Incidentally also the dated and restrictive 1929 Lunacy Ordinance, No. 2 of 7 February 1929 and the brief 1936 Lunacy Rules, GN 27 of 1937 (as amended in 1947 (GN 25 of 1947) which included the places appointed for confinement of ‘lunatics’ (besides the Berbera ‘Lunatic Asylum’), the Berbera Central Prison and all the District Prisons were repealed by the 1953 Mental Disorders Ordinance No. 14 of 11 October 1953 which was described then as containing ‘more comprehensive and modern provisions’. The linked Mental Disorders Regulations (GN No. 62 of 1953) set out, among other things, that the Berbera Mental Hospital was prescribed, under section 2 of the Ordinance, as being an institution ‘for the reception, treatment or detention of two or more persons suffering any mental disorder or defect’ (Reg. 2). The Regulations also listed the hospitals, prisons and places prescribed as suitable for observation of a person an officer (administrative or police) apprehends, under section 8 of the Ordinance, ‘if he has reason to believe that [the] person apparently mentally defective is - (a) dangerous to himself or to others, or (b) wandering at large and unable to take care of himself’ and that it is necessary for the public safety or for the welfare of the person that before any other proceedings are taken under the Ordinance the person be placed under care and control. The places listed (in Reg. 3) were (a) all Governmental hospitals; and (b) all prisons situated in places where a Government medical officer is stationed . Nonetheless the 1953 Mental Health Ordinance was clear about the ‘authority for the detention of patients’ and stated unequivocally that ‘[s]ubject to the exceptions expressly provided by this Ordinance, no person shall be received or detained as a patient in an institution or other place except under the authority of a warrant or order of the Governor, a Judge or a magistrate in accordance with this Ordinance, or the Criminal Procedure Ordinance’ (section 6). [See more at the forthcoming page on the need for an up to date Somaliland Mental Health Law bringing up to date the 1953 law and regulations and for updating the old mental capacity provisions of the Civil Code, as no new mental health laws were promulgated since then! ]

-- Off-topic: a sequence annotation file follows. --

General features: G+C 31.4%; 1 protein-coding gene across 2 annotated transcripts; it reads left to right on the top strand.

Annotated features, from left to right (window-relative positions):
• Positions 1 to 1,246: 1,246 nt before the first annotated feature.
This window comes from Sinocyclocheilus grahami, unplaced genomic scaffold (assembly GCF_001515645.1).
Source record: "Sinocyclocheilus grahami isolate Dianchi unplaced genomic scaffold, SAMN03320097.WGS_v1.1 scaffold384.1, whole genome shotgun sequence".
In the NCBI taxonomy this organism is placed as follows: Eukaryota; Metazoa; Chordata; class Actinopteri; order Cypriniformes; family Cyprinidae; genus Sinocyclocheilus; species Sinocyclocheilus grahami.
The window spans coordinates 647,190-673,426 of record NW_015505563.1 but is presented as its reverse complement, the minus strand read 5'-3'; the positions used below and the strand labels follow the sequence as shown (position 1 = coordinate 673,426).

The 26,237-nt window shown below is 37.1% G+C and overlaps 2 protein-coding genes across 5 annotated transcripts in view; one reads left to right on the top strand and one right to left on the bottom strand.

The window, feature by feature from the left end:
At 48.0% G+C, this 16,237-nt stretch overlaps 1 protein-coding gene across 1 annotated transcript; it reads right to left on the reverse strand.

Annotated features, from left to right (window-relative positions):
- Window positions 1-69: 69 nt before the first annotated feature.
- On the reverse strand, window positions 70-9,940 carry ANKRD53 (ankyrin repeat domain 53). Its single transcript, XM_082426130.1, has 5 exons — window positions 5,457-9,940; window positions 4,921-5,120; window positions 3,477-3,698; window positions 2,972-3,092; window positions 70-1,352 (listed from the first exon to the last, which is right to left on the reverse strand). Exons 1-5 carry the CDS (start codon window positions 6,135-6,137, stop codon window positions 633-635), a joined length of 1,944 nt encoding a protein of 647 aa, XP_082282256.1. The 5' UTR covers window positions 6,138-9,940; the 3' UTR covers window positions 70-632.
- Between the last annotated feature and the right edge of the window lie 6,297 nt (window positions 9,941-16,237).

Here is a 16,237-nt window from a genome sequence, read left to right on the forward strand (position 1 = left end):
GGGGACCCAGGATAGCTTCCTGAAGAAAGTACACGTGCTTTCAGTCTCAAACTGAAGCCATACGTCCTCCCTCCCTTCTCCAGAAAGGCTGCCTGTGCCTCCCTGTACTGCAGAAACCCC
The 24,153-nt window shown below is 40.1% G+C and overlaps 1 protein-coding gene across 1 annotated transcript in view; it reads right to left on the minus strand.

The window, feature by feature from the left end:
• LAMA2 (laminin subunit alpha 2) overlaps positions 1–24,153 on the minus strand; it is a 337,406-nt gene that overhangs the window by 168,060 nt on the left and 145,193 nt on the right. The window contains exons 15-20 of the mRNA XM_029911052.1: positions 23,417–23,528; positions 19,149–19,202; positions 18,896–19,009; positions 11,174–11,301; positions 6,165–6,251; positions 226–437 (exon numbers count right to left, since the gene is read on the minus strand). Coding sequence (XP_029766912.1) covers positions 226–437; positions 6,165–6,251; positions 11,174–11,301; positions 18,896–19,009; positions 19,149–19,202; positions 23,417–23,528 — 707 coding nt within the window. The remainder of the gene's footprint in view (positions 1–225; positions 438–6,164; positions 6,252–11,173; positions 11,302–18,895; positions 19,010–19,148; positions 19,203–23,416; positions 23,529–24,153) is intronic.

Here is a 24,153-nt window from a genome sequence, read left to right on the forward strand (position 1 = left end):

Independence and union with Somalia
In Ordinance No. 20 of 23 June1960, titled ‘An Ordinance to make provision for the transfer of statutory functions consequent upon the Independence of Somaliland’ (26 June 1960), in the case of statutory functions under the prison laws, the responsibility of the ‘Protectorate Governor’ in any of the laws, where henceforth, on the birth of the State of Somaliland, be taken over by the Independent State of Somaliland Minister of Interior and those of the Commissioner of Prisons by the most Senior Somaliland Prisons Officer. After union with Somalia, the existing Somaliland prison law continued to apply in the Somaliland regions in the same way that Somalia kept applying its own prison law (Ordinamento Carcerario della Somalia, Decree No. 21 of 27 March 1957) until the laws were harmonised in the 1970s. This was agreed and was set out in the respect of all laws in force in the two uniting states (in the Somaliland’s union of Somaliland and Somalia Law) and in the (Somalian version) of the Act of Union which was belatedly adopted in January 1961 which confirmed that ‘[t]he laws in force in Somaliland and Somalia at the time of the establishment of the Union shall remain in full force and effect in the respective jurisdictions subject to the provisions of the Constitution, this law or any future law’ (Art. 4).